Thursday, October 15, 2009
So the unthinkable has finally happened: Carmel, the village in the forest renowned for being a community that treasures its trees and parks, is beginning the process of selling off portions of her parks. Rather than investing in care and maintenance of the park, the City Council has taken it upon themselves to spend $800,000 of taxpayers’ money trying to win lawsuits that will allow them to sell the parkland. Would not a more prudent and responsible use of that money have been to putthis historic community asset into public use?
One of the main selling points that the mayor and the council members have stressed is that the Flanders Mansion will remain forever a historic single-family residence. There is absolutely no guarantee that the residence will be just a single-family home. California law does not allow them to make that determination. Thefirst option for the disposal of surplus property is it must be offered to other public entities. Another option, protected by law, is that any owner can turn the property into a six-bed health clinic, a group home for released convicts or troubled youth, or a cult religion headquarters for that matter. There is absolutely no guarantee that the residence will be just a single-family home. Why put our community at risk for these legal and allowed uses? It makes no sense.
This wonderful community asset belongs to the residents. How it is used should reflect that. With my number two pencil, I am going to mark my ballot “NO” to the sale of parts of our park. No. No. No.Karen Brown | Carmel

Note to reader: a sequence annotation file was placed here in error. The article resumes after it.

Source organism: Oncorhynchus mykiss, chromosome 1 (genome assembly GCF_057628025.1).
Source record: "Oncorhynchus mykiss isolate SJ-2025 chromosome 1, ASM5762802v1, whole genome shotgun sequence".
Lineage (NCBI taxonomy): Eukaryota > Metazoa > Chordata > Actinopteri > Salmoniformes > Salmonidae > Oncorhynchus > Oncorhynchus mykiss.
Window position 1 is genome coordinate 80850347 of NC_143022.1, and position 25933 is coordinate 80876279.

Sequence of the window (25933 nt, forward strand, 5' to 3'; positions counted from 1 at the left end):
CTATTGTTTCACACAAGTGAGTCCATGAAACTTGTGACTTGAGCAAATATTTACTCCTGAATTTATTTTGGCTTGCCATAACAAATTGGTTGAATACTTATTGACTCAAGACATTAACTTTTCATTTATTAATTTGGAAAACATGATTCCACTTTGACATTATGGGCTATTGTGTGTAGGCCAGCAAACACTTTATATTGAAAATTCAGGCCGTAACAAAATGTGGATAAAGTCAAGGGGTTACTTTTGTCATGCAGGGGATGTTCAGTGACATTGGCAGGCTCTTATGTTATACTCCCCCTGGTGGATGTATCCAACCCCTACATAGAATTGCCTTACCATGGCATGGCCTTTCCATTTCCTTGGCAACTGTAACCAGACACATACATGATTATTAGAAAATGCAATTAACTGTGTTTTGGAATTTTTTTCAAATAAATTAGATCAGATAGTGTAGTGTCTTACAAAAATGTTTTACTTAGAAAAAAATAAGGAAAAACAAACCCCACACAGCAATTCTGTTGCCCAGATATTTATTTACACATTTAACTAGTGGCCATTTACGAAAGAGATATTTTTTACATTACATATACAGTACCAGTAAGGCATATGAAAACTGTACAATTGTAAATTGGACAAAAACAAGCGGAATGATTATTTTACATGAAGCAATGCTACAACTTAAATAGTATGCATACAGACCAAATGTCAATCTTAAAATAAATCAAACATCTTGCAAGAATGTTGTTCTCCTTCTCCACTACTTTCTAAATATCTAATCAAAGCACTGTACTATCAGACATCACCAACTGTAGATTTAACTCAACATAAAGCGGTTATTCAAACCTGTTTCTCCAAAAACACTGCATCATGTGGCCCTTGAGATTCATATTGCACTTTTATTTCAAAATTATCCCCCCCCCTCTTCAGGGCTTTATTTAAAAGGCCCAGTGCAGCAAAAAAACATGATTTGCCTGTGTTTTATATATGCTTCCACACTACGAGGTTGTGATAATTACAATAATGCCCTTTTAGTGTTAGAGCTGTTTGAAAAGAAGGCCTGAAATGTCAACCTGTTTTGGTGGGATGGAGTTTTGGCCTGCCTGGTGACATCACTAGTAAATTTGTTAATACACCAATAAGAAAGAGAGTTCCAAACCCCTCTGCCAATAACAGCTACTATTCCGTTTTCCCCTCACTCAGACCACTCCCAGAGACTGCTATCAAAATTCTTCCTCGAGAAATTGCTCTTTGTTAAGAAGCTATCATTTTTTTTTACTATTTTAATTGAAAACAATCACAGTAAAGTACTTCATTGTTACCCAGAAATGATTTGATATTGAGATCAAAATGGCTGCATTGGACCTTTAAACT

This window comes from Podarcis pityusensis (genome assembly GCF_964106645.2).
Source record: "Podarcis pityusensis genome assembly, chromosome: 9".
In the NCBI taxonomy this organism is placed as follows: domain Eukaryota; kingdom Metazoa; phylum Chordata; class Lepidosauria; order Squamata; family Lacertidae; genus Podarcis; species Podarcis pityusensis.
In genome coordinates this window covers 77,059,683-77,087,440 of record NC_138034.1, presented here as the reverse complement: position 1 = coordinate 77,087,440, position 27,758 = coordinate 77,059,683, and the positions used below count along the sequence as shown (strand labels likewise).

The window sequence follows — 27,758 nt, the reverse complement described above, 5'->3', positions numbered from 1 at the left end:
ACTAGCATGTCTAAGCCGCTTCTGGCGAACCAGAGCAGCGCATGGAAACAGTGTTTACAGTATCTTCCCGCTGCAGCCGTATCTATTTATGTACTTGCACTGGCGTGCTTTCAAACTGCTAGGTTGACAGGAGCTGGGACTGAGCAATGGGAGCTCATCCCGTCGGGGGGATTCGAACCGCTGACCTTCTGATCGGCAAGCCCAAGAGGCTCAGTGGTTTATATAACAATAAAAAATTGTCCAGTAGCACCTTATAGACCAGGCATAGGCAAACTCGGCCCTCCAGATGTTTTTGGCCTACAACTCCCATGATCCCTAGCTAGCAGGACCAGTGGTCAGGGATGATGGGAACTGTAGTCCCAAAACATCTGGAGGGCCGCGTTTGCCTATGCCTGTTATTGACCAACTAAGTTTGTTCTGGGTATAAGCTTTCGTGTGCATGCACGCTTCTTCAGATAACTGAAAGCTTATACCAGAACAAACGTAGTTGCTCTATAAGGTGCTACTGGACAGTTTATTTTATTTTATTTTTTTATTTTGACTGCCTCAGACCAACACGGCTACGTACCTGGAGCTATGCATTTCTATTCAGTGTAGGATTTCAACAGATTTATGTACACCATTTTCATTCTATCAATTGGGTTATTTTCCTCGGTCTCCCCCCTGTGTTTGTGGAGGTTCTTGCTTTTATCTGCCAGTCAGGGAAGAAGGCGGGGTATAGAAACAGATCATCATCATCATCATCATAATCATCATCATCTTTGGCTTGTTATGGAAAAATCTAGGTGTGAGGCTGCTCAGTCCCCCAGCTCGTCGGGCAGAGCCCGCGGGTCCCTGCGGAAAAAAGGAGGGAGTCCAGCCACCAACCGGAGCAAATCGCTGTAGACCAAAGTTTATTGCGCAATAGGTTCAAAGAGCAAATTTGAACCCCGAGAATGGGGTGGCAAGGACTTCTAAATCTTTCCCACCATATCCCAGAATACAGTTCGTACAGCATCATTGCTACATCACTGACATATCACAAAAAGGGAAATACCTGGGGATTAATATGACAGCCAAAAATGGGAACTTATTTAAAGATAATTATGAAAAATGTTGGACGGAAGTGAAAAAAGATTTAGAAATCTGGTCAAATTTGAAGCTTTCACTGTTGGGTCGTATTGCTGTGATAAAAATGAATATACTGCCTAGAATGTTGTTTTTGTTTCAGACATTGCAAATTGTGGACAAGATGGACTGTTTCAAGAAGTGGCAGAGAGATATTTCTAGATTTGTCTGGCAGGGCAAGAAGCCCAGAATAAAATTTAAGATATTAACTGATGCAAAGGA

Opponents of the Town of Carmel Valley repeatedly have broken campaign laws. Such violations serve to identify the lack of quality, respect and decency that sadly permeates the anti-town campaign.The public has a right to know the following.
One “no” candidate has e-mailed voter information data (names, addresses, phone numbers and party affiliation) to unknown e-mail lists, violating election laws. My name and personal information, and yours, have been sent to people not working within a campaign office. Campaign leaders sign a document promising to protect this information. At the end of the campaign, this information is to be shredded, not shared with the world.
They trashed Carmel Valley with campaign signs long before the election’s code permitted signs to be publicly displayed, and many of their signs and ads lack the required name and address information on them. They failed to file financial statements on time, and still have not fully complied with the campaign finance laws. These violations of state and county (how ironic) law will be submitted to the District Attorney.
If these people can’t be trusted to follow simple and clear campaign law, can we trust their hyperbole about the Town? I think not!Christine Williams, president, Carmel Valley Association | Carmel Valley